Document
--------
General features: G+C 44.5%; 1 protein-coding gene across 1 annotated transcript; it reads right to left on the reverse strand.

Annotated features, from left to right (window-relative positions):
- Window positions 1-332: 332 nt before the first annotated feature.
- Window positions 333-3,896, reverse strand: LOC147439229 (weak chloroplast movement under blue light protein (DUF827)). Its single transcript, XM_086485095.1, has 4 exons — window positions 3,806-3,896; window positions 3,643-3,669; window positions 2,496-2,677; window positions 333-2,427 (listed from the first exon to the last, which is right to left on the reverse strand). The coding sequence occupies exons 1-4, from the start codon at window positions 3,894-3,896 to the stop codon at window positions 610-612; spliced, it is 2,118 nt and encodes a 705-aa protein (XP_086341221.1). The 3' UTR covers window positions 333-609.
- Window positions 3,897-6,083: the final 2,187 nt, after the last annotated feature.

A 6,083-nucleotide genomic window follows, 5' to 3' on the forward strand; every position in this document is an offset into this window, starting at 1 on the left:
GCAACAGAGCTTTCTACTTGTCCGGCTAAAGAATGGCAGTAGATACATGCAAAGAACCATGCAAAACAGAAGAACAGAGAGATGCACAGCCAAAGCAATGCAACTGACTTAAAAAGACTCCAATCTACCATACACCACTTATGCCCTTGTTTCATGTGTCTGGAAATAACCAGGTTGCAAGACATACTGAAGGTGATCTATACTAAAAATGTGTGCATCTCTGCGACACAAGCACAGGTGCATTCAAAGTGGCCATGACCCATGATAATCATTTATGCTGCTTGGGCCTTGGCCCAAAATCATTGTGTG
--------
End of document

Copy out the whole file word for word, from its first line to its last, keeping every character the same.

General features: G+C 44.5%; 1 protein-coding gene across 1 annotated transcript; it reads right to left on the reverse strand.

Annotated features, from left to right (window-relative positions):
- Window positions 1-332: 332 nt before the first annotated feature.
- Window positions 333-3,896, reverse strand: LOC147439229 (weak chloroplast movement under blue light protein (DUF827)). Its single transcript, XM_086485095.1, has 4 exons — window positions 3,806-3,896; window positions 3,643-3,669; window positions 2,496-2,677; window positions 333-2,427 (listed from the first exon to the last, which is right to left on the reverse strand). The coding sequence occupies exons 1-4, from the start codon at window positions 3,894-3,896 to the stop codon at window positions 610-612; spliced, it is 2,118 nt and encodes a 705-aa protein (XP_086341221.1). The 3' UTR covers window positions 333-609.
- Window positions 3,897-6,083: the final 2,187 nt, after the last annotated feature.

A 6,083-nucleotide genomic window follows, 5' to 3' on the forward strand; every position in this document is an offset into this window, starting at 1 on the left:
GCAACAGAGCTTTCTACTTGTCCGGCTAAAGAATGGCAGTAGATACATGCAAAGAACCATGCAAAACAGAAGAACAGAGAGATGCACAGCCAAAGCAATGCAACTGACTTAAAAAGACTCCAATCTACCATACACCACTTATGCCCTTGTTTCATGTGTCTGGAAATAACCAGGTTGCAAGACATACTGAAGGTGATCTATACTAAAAATGTGTGCATCTCTGCGACACAAGCACAGGTGCATTCAAAGTGGCCATGACCCATGATAATCATTTATGCTGCTTGGGCCTTGGCCCAAAATCATTGTGTG